Saprophytes are living organisms that feed on dead organic matter. They are considered extremely important in soil biology, as they break down dead and decaying organic matter into simple substances that can be taken up and recycled by plants. The term is usually used to refer to saprophytic fungi or bacteria.
In the strict botanical definition, the term "saprophyte" is something of a misnomer. "Phyte" means a plant, and bacteria and fungi are not classified as plants. Some higher plants such as certain types of orchids and a family of flowering plants called monotropes were once included in this category, because they do not use photosynthesis to make nutrients, so it was believed that they extracted nutrients from dead organic matter. It is now known that these types of plants are actually parasites that obtain their food by growing on living fungi. As such, there are no known true saprophytic plants.
Saprophytes are characterized by their use of a particular kind of digestion mechanism, called extra-cellular digestion. This process involves the secretion of digestive substances into the surrounding environment, where they break down organic matter into simple substances. The resulting nutrients are then absorbed directly through the membranes of the organism's cells, and metabolized.
In saprophytic nutrition, the main classes of matter that are broken down are proteins, fats, and starches. Proteins are digested into amino acids. Fats are broken down into glycerol and fatty acids. Starches are digested into simple sugars. All of the resulting substances are then of a small enough molecular size that they can be transported across the cell membranes.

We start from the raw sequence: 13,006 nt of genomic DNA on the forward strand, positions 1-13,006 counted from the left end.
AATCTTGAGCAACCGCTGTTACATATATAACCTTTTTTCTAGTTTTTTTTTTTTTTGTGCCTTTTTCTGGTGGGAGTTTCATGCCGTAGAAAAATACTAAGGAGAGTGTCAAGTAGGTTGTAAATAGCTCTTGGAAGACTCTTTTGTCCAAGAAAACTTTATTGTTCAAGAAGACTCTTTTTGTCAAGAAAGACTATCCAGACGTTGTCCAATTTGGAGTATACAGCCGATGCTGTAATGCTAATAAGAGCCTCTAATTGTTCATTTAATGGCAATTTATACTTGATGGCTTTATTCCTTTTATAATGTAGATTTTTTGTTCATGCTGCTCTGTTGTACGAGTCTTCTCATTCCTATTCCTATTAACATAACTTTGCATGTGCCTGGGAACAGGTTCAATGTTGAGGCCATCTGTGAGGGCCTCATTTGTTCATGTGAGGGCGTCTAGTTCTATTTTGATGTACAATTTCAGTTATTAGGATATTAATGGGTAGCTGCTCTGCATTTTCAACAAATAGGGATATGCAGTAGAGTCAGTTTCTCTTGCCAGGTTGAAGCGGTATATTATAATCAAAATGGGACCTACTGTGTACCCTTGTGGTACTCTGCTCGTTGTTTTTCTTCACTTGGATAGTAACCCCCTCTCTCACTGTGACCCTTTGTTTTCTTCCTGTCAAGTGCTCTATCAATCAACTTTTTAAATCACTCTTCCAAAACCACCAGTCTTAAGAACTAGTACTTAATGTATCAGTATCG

Suitable conditions are needed for the optimum growth of the common types of saprophytes. There must be sufficient water in the soil or surrounding environment. There must usually be oxygen present, as the majority cannot grow under anaerobic conditions. The acidity of the soil or environment usually needs to be neutral, or slightly acidic, as most of these organisms do not thrive under alkaline conditions.
Some of the most common include certain saprophytic fungus types, such as those in the families of Rhizopus and Mucor. These fungi typically have an extensive network of hyphae, similar to tiny roots, which grow through the soil or through dead wood or other organic matter. They grow in a network called a mycelium. This enables the fungus to thoroughly penetrate the local organic matter, within which the hyphae secrete digestive enzymes and absorb the resulting nutrients.
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